What it’s like working with people you have only met through a screen

Joining the working world in 2020 was terrifying enough even before you had to make small talk via Zoom

Socialising through a screen is just not the same as a quick chat in the office kitchen

Part of the joy in starting a new job is being spoiled with ‘welcome drinks’ and taking 15-minute coffee breaks that last for hours because you were getting to know your new colleagues, people you will now be spending all your time with.

According to figures by the ONS, employees in Britain aged 16 and over were about as likely to have daily contact with their work colleagues as they were their own children (yikes), and over four in 10 were more likely to have daily contact with their bosses than with their mothers or friends.

So, if you’re spending so much time with these people, you may as well get to know them and, if you’re lucky, become their friend.

I have become quite close to people I haven’t physically met


But for people like Matt and Ben, both 23 and six months into their first office job in London, meeting colleagues and finding a ‘work bestie’ is a luxury they have not had and are not likely to have for quite some time.

“You speak to your work colleagues more than anyone else, even your own family,” Matt said, “and that hasn’t changed, you just do it in a slightly different way. So, I have become quite close to people I haven’t physically met.”

One thing this has shown me is I do rely on people’s body language


Both Matt and Ben said their company tried their hardest to force ‘social’ Zoom quizzes, virtual coffee mornings, and even escape rooms on their employees to help spark some friendships amongst the new starters.

“It’s been a weird one. It’s not been bad necessarily, and I’ve still been able to connect and chat with people,” Ben said, “But one thing this has shown me is I do rely on people’s body language.

Gone are the days when we’d spend half an hour chatting sh*t with our work mates (Photo by Leon)

“Now, it’s just a bit hollow,” Ben said.

Bleak, but true.

I have no idea of the proportions of anyone I work with, and it’s weird!


Matt also said that, as nice as these efforts are, it feels like he’s in an episode of Black Mirror where everything takes place on a screen.

“You don’t want to use the same platform for your downtime as you do for your work time,” he said, “also, there’s rarely anything to talk about anymore apart from the walks you’ve been on that week.”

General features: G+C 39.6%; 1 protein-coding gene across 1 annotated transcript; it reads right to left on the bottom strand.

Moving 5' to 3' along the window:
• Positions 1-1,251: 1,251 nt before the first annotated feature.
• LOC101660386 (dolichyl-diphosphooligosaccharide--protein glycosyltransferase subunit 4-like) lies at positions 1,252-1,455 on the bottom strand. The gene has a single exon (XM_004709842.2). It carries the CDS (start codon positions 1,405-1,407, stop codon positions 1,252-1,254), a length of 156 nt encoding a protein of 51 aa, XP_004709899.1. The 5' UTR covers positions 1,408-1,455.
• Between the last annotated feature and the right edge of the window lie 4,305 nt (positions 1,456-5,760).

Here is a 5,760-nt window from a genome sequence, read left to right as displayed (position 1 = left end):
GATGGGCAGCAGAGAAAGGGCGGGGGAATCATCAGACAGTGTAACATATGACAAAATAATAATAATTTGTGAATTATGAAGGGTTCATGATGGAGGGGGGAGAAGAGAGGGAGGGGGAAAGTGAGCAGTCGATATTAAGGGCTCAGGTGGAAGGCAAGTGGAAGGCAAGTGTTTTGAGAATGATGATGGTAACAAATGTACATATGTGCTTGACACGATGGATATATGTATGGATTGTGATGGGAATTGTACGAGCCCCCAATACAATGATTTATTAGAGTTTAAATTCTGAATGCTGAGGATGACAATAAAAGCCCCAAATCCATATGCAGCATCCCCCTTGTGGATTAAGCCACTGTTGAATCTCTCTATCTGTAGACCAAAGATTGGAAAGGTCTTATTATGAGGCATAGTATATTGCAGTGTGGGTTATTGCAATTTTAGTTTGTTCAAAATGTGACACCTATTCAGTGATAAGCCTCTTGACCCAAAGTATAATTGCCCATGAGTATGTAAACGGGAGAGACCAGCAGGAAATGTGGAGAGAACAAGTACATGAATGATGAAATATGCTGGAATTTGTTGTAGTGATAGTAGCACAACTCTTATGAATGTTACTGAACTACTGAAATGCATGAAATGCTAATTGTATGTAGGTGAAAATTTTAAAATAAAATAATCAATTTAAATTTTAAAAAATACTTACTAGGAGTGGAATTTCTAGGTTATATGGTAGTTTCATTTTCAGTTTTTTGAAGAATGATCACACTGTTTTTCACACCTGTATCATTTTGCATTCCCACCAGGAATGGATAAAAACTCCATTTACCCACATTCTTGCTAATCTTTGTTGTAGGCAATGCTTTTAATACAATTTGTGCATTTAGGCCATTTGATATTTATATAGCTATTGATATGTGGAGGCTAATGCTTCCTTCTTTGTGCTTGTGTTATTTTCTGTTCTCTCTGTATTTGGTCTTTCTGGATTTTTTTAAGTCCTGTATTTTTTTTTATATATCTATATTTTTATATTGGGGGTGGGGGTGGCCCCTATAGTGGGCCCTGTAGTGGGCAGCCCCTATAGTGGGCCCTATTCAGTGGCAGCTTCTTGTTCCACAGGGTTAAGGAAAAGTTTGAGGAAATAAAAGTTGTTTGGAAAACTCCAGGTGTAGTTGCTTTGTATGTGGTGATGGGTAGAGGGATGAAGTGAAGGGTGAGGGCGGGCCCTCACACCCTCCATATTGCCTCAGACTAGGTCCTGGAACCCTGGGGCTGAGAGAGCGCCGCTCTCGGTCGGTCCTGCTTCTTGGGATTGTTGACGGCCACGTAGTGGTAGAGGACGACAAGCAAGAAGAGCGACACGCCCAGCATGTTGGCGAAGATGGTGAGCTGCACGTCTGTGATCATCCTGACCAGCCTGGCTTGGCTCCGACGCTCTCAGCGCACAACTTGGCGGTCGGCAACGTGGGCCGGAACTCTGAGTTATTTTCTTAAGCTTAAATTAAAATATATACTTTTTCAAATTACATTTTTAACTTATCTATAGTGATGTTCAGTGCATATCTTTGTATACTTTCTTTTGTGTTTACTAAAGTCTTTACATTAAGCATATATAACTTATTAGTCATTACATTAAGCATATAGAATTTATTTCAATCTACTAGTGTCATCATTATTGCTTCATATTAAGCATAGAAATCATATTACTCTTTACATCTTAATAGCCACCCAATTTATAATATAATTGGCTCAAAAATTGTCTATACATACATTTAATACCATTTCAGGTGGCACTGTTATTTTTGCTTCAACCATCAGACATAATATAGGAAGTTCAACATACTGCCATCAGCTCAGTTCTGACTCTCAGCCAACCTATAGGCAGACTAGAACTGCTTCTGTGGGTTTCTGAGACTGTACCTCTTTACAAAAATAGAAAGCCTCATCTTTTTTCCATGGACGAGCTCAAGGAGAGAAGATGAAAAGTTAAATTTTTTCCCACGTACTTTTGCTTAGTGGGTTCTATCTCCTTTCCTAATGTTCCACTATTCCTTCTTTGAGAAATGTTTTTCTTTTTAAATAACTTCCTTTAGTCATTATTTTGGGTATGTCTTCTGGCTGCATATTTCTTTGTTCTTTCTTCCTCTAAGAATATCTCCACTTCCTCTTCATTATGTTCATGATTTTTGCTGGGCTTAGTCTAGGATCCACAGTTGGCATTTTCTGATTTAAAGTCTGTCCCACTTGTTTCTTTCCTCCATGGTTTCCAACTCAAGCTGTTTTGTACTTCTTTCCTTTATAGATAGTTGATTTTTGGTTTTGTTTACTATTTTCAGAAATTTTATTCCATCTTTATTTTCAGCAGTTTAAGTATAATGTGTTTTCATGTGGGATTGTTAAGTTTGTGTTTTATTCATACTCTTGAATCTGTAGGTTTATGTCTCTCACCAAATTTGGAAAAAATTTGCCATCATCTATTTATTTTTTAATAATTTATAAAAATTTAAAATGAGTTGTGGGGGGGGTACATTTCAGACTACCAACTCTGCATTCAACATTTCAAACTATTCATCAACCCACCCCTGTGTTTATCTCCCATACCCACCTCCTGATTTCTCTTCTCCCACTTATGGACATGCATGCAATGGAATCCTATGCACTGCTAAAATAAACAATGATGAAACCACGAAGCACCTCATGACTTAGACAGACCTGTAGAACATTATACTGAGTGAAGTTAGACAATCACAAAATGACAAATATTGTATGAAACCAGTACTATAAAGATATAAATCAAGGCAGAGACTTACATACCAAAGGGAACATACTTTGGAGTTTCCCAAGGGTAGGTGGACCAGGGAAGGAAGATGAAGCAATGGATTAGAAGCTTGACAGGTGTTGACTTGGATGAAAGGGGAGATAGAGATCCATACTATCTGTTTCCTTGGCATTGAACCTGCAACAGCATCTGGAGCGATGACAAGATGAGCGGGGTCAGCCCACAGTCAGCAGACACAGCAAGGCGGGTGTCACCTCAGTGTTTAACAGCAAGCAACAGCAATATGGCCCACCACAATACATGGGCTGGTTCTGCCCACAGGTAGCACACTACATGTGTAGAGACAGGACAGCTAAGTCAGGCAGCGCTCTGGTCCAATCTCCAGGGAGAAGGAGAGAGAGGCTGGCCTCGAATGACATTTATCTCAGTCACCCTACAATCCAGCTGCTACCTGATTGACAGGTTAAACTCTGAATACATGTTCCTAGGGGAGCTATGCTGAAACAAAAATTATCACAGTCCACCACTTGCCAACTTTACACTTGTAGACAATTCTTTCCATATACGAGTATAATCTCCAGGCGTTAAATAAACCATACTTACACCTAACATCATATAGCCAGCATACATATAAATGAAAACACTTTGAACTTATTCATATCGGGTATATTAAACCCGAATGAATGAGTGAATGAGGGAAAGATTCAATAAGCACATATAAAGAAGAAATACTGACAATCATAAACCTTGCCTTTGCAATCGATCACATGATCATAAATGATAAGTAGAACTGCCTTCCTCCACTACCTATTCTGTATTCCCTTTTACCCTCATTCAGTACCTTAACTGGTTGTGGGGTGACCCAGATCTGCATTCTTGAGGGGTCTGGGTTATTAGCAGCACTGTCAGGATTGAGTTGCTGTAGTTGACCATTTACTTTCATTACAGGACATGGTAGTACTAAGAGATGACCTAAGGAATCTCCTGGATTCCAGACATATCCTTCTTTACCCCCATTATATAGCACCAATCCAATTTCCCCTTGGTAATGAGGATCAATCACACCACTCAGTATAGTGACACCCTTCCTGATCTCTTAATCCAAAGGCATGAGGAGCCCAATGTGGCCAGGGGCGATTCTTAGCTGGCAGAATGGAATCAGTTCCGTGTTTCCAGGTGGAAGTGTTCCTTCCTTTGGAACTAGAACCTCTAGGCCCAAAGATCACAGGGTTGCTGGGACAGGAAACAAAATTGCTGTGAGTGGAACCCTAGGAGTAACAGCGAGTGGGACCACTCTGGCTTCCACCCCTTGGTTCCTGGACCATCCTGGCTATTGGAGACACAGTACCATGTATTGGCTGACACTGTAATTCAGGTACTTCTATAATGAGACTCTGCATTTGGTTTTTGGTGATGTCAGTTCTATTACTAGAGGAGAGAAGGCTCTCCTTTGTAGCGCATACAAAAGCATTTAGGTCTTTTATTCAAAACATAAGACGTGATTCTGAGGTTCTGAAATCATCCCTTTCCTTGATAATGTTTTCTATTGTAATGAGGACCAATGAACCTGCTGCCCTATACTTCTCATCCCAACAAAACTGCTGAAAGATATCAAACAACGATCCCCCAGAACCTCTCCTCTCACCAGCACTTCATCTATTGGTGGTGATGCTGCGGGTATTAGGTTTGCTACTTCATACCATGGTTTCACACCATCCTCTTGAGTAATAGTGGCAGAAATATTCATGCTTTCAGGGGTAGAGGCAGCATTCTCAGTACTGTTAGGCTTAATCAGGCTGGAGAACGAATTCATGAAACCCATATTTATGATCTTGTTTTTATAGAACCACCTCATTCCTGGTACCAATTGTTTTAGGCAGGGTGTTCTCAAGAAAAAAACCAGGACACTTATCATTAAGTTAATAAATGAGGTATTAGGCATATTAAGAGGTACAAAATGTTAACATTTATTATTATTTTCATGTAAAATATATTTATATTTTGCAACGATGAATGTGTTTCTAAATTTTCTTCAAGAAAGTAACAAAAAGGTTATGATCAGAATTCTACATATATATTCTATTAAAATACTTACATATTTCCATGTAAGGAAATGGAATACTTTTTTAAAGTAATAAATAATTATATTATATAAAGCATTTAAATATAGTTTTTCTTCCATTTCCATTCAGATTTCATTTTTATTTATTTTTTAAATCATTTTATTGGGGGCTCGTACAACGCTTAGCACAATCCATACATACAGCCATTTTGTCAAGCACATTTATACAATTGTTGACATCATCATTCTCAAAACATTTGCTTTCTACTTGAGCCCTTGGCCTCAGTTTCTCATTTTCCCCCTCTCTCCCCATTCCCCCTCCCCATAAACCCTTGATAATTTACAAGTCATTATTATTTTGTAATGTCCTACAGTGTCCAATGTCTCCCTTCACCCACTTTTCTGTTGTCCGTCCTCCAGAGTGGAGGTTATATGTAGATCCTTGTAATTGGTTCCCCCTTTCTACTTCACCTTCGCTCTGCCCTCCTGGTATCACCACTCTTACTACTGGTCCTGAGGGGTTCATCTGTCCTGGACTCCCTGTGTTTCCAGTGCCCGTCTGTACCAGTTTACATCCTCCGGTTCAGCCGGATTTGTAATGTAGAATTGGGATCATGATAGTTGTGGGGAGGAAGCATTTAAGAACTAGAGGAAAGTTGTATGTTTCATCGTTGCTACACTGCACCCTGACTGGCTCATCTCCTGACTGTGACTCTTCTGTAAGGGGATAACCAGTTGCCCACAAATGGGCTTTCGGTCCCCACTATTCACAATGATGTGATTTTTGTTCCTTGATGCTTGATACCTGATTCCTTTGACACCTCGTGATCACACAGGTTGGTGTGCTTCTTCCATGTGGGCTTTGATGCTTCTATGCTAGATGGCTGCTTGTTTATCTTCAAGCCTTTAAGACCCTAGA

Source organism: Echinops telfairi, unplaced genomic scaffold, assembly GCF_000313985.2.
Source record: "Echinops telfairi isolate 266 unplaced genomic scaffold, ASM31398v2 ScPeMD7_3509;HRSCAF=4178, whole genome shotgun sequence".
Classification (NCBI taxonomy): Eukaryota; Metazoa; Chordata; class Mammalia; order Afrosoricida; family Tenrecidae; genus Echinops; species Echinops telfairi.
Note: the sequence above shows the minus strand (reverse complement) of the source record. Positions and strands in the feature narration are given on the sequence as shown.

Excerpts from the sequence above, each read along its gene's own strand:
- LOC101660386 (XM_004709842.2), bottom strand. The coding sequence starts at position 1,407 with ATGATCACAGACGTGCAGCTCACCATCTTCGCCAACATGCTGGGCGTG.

He admitted that one of the strangest things about this situation is not knowing what his colleagues look like from the shoulders down. He said he found himself guessing how tall they were, based on how they were sat on Zoom.

“It’s not something you would normally pick up on,” he laughed, “but I have no idea of the proportions of anyone I work with, and it’s weird!”

All the relationships are very professional and missing this ‘personable’ element


For Ben, the days have just started to roll into one.

“You don’t make the memories, which sounds a bit soppy because you’re not at a job to make memories, but all the relationships are very professional and missing this ‘personable’ element,” he said, “I’m missing the extra caveats that come with working in an office.”

Who knew we would be longing for queues for the kettle and small talk at the water cooler?

Another aspect of the new worker relationship the pair find strange is how all their colleagues know what the inside of their houses looks like, or at least a specific wall in their house, and they are very vocal when it changes.

Matt said he moved his computer about five inches to the left and was met with a flood of messages commenting on the change. Ben also said one of his colleagues was having his house renovated, and, thanks to Zoom, he has had the pleasure of having a front seat in seeing it change.

It’s the little things.

I’ll go straight to the kettle and talk b*llocks for an hour


Although the pair have been able to make at least some connections with their colleagues, they are longing for the days back in the office when they will be able to sack off work at 4:30 on a Friday afternoon and go for a ‘quiet’ drink with their workmates that will inevitably end with them eating a kebab in the back of an Uber at 5am the following day. 

Is 10am on a Monday too early for a pint with your office pals? Asking for ourselves (Photo by Elevate)

When asked what the first thing they will do when they finally meet their colleagues in the flesh, they both said, without hesitation, “pub.”

But they were reminded that it will probably be early on a Monday morning and that would be totally unprofessional.

“I’ll go straight to the kettle and talk b*llocks for an hour, and then at half 10 realise I haven’t done any work yet,” Ben said.

Matt said he would settle the speculations once and for all and measure how tall his colleagues were.

(Photo by Kelly Sikkema)

The hard work facts

According to a poll in 2018, the average person will:

  • spend 3,507 days at work
  • including 204 days of overtime in their life

During that time, the typical employee will:

  • have six office romances
  • brew 7,967 rounds of tea or coffee for their colleagues